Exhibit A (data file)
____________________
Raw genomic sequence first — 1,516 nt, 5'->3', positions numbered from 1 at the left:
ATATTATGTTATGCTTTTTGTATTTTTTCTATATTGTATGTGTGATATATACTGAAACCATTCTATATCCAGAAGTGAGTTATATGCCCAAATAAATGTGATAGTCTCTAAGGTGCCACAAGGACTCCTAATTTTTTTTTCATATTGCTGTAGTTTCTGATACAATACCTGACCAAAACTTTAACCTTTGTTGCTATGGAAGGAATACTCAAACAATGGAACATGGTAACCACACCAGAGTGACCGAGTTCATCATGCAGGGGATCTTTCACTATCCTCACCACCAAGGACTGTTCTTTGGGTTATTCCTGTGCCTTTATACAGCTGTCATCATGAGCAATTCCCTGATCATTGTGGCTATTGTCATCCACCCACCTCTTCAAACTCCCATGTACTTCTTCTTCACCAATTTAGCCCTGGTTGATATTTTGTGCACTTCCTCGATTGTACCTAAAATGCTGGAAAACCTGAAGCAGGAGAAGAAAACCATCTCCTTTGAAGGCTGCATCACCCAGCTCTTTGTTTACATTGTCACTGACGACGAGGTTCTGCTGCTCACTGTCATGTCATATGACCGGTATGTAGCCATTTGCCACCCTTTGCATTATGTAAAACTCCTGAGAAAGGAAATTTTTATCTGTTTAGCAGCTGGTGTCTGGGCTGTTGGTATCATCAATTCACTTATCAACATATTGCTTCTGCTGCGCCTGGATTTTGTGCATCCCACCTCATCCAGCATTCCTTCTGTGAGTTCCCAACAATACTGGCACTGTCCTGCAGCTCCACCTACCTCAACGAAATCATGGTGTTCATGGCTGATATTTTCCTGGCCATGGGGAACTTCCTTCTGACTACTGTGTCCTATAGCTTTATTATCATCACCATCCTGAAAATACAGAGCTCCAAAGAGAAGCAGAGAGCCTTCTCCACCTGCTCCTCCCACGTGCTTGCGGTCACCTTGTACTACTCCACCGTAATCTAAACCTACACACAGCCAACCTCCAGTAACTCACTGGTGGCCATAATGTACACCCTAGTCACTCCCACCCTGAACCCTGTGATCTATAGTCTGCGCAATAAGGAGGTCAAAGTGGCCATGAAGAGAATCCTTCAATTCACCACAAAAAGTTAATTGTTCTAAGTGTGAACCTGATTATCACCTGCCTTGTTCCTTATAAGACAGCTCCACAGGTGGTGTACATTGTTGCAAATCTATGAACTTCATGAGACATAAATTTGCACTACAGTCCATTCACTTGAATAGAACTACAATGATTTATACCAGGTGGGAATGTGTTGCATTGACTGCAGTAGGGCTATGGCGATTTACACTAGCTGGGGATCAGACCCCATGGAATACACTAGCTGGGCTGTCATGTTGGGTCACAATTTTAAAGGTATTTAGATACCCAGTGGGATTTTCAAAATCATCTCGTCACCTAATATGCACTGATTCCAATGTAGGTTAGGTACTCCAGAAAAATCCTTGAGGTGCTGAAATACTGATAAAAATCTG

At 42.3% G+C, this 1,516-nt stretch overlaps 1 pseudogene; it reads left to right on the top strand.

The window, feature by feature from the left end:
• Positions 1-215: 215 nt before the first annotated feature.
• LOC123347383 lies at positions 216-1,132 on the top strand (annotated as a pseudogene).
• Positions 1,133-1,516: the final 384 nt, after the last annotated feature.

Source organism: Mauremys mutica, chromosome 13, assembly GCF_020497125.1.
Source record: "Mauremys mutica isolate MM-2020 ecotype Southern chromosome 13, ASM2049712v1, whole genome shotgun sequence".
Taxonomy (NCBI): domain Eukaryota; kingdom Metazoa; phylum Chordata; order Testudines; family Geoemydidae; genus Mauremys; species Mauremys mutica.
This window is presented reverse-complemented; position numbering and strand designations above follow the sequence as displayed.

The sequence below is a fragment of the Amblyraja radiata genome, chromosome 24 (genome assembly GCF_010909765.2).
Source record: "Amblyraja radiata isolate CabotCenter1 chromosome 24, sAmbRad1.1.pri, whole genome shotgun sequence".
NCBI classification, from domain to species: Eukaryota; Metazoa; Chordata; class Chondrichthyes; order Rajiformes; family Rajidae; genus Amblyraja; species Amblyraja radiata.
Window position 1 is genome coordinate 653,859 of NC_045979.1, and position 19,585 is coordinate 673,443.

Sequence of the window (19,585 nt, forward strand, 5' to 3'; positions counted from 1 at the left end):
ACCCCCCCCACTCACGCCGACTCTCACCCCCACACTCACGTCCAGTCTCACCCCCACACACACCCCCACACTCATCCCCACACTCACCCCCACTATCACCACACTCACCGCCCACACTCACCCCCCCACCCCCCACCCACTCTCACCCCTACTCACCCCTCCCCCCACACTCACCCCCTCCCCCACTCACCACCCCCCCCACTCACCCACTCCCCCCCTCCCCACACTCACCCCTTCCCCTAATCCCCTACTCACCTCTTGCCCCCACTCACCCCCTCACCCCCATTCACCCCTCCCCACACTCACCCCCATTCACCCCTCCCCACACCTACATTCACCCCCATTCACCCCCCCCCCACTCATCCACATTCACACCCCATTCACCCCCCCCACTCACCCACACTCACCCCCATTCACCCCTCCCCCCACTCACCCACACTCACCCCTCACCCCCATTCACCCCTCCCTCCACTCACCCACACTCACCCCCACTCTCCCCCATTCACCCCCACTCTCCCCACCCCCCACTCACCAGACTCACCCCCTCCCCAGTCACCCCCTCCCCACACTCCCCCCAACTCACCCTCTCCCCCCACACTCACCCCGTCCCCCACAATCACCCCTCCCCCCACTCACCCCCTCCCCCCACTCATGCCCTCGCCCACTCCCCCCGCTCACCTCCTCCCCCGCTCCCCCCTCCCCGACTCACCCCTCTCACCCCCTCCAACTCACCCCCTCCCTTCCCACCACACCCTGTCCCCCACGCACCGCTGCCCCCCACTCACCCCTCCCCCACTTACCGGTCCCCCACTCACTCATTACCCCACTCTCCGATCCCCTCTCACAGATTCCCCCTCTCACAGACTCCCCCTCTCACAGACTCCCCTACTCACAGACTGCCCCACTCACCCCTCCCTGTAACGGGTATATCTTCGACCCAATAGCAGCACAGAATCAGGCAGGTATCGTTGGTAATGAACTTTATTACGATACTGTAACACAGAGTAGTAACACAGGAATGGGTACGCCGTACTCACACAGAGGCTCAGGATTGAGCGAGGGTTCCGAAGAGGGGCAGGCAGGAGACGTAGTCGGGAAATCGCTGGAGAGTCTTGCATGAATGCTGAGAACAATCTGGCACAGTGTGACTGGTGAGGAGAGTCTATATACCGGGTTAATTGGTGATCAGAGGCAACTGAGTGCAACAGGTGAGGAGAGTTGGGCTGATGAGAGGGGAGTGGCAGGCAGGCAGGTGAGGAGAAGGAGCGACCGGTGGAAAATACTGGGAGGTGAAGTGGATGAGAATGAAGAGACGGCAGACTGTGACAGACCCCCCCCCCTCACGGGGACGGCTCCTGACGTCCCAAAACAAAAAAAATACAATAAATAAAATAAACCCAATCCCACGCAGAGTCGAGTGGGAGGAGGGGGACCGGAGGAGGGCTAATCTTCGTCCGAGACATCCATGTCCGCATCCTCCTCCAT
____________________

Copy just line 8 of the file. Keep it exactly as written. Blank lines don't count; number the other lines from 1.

Source organism: Mauremys mutica, chromosome 13, assembly GCF_020497125.1.